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Top tips for home schooling and lockdown learning

Home schooling is hard. Super hard. Even harder than before. Darkness doesn’t help. But also, we seemed to have fewer expectations last time – now government ‘expects’ three to four hours of home schooling a day.

There’s been an increase in the number of great digital resources, but multiple websites can be overwhelming and not everyone can spare laptops for child use. And parent groups swing between images of parents with amazing set-ups, asking for more work for their child, and those weeping into the Weetabix at the thought of trying another day (and indeed those regularly swinging between both these extremes).

Your key partner in your child’s learning is their school. Schools are doing an amazing job managing two cohorts – those in school and your children at home. They are doing so with no additional resources and often with concerns for their own health and the health of sometimes vulnerable family members. This is harder than ever for them too.

So, with a shout out to all those who are teaching the next generation – at home and in the classroom – here, as a mother of two primary school-aged children, a teacher and someone with a full-time role, are my tips for home schooling and lockdown learning. As with all tips choose what works for you and lose what doesn’t. And do share your own home schooling tips – we are better together.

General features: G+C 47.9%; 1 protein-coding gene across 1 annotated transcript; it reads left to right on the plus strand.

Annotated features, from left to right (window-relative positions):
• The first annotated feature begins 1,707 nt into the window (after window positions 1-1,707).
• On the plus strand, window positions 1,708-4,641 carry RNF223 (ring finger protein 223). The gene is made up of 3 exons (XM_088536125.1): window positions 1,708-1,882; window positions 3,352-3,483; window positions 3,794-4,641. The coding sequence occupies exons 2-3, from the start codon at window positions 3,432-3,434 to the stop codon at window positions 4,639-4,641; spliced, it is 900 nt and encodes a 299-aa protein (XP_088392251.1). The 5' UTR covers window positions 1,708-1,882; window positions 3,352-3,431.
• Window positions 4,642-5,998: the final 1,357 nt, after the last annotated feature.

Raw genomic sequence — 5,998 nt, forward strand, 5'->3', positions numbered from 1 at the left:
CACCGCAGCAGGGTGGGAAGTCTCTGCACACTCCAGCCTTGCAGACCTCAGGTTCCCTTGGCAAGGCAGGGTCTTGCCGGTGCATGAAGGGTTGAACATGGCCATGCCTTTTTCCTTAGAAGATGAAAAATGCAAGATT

1. For many the first concern isn’t home schooling, it’s childcare. For those working or with other responsibilities, who will actually look after your children is a real concern. First port of call is your employer – asking to be furloughed in part or whole is an option for some. Employers can also provide emergency leave or parental leave – this may be paid or unpaid. Working Families have good advice on your options and rights.  It may also be that you can arrange a childcare bubble. All of these options can affect the family income. For advice on benefits and additional support contact Citizens Advice or Turn2Us.

2. Remember, when it comes to teaching primary children, teachers have training for years to teach the simples things – don’t expect to replicate this! You are not a teacher. It does help though to know some of the things that teachers use to introduce core ideas. This from Jules Daulby, for example, is great on teaching spelling #SpellingwithJules 1 – ‘C’ – Bing video and this from EEF on tips for home learning. And BBC have a range of easy access learning including this on Welsh Language.

3. Much is being made of ‘online learning’. This can mean anything from live lessons from your teacher; through recorded lessons (for example Oak Academy – funded by Department for Education and free to schools and parents) or sites with activities such as BBC Bitesize. Digital is great but even in home with multiple devices and Wi-Fi, juggling the online requirements of multiple family members can be challenging.


  • If you need access to laptops and/or data for connectivity, contact your school who may be able to provide directly or signpost you to local help.
  • Some PlayStations and other gaming devices can be used to access Google Classroom.
  • Where connectivity during the working day is hard, consider what you can download during non-work hours to reduce pressure.
  • Ask school for printed versions of online resources if this is easier.